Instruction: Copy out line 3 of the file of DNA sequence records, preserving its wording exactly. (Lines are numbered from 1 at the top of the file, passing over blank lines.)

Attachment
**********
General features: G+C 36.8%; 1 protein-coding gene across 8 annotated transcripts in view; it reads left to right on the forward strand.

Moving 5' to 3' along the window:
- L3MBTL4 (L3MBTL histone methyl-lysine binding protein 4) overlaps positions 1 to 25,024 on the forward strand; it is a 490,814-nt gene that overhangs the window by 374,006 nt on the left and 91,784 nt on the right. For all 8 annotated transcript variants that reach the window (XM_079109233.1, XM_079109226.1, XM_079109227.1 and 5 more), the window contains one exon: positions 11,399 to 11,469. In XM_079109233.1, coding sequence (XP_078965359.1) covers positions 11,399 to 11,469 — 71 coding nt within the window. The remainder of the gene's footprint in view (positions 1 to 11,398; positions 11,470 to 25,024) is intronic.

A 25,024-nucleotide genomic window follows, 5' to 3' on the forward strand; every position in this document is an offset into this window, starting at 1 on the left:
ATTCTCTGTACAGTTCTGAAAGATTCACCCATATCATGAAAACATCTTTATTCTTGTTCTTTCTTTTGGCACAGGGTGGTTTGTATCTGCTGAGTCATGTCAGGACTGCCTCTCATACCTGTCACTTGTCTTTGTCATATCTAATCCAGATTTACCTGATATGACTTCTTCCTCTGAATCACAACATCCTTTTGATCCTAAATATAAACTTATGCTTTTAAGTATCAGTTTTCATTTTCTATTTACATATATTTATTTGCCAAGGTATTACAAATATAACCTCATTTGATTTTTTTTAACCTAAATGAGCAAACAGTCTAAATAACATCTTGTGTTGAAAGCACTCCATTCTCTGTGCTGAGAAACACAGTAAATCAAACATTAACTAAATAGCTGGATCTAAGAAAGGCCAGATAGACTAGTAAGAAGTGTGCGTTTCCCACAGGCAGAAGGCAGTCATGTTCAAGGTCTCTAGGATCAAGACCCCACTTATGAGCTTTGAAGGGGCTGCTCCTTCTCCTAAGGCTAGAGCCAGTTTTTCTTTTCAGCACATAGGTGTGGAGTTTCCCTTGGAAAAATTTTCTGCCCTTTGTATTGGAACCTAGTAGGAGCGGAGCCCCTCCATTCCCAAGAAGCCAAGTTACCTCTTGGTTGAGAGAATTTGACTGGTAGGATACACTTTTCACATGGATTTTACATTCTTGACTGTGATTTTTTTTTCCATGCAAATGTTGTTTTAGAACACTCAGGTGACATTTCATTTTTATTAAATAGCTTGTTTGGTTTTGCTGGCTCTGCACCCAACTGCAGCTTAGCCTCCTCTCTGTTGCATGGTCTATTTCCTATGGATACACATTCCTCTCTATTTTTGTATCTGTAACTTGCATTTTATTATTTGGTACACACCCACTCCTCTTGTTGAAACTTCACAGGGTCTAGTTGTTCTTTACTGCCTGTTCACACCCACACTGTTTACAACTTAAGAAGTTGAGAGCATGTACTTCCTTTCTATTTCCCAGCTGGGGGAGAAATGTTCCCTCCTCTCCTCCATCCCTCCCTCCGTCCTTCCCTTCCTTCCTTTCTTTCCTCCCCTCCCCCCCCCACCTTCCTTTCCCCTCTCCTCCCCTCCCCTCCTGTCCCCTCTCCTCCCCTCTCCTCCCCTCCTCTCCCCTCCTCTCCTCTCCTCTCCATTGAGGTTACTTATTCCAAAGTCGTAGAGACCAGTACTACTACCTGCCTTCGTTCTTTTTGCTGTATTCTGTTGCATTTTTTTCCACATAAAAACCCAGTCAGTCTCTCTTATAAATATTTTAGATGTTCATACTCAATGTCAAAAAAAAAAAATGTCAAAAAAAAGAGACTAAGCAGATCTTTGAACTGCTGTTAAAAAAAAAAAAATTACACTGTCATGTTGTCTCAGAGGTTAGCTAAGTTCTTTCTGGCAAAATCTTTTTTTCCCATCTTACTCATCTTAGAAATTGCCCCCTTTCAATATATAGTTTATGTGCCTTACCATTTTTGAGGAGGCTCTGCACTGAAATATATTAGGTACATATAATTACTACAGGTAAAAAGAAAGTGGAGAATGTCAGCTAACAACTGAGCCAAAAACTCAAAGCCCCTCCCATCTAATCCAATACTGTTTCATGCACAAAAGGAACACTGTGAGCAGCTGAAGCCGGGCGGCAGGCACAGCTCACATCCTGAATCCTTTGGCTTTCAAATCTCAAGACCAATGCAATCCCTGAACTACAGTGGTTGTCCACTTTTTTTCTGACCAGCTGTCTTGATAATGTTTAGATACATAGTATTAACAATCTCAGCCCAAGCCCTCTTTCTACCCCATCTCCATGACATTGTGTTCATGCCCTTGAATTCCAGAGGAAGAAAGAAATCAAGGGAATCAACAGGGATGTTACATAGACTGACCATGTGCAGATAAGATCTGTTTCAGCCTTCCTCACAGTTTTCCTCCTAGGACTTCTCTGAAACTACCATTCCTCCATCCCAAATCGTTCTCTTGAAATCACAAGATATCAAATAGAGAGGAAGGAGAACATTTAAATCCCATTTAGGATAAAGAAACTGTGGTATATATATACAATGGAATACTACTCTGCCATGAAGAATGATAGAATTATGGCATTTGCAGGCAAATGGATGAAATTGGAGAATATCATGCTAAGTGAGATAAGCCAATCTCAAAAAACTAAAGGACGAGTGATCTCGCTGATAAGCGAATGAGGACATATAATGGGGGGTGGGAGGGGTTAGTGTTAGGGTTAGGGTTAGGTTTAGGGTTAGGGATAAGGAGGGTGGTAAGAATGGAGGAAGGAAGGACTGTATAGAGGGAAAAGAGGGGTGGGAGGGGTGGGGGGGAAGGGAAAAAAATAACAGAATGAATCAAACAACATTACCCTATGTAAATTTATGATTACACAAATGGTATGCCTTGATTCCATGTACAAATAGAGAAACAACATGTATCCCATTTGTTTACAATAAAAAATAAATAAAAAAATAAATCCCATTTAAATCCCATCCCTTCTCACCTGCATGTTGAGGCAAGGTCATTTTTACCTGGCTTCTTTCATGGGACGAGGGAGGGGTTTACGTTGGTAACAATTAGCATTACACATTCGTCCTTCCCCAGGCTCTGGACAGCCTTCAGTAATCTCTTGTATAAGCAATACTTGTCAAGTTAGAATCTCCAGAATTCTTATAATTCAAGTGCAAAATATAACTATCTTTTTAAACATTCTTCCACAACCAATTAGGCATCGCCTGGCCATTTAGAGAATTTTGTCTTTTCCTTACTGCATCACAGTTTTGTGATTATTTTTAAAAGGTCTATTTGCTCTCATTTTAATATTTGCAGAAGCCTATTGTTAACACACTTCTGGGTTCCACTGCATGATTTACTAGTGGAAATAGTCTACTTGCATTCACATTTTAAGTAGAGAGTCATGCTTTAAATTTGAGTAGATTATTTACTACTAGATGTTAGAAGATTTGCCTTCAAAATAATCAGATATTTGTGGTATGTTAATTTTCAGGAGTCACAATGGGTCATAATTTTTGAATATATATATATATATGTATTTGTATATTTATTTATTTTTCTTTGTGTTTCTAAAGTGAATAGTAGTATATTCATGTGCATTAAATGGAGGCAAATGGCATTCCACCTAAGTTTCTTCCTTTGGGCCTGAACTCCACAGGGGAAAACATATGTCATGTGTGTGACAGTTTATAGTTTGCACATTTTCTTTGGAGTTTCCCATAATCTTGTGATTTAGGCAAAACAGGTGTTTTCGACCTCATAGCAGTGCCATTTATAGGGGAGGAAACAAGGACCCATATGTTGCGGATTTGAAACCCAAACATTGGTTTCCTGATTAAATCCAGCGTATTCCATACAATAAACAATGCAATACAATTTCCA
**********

- L3MBTL4 (L3MBTL histone methyl-lysine binding protein 4) overlaps positions 1 to 25,024 on the forward strand; it is a 490,814-nt gene that overhangs the window by 374,006 nt on the left and 91,784 nt on the right. For all 8 annotated transcript variants that reach the window (XM_079109233.1, XM_079109226.1, XM_079109227.1 and 5 more), the window contains one exon: positions 11,399 to 11,469. In XM_079109233.1, coding sequence (XP_078965359.1) covers positions 11,399 to 11,469 — 71 coding nt within the window. The remainder of the gene's footprint in view (positions 1 to 11,398; positions 11,470 to 25,024) is intronic.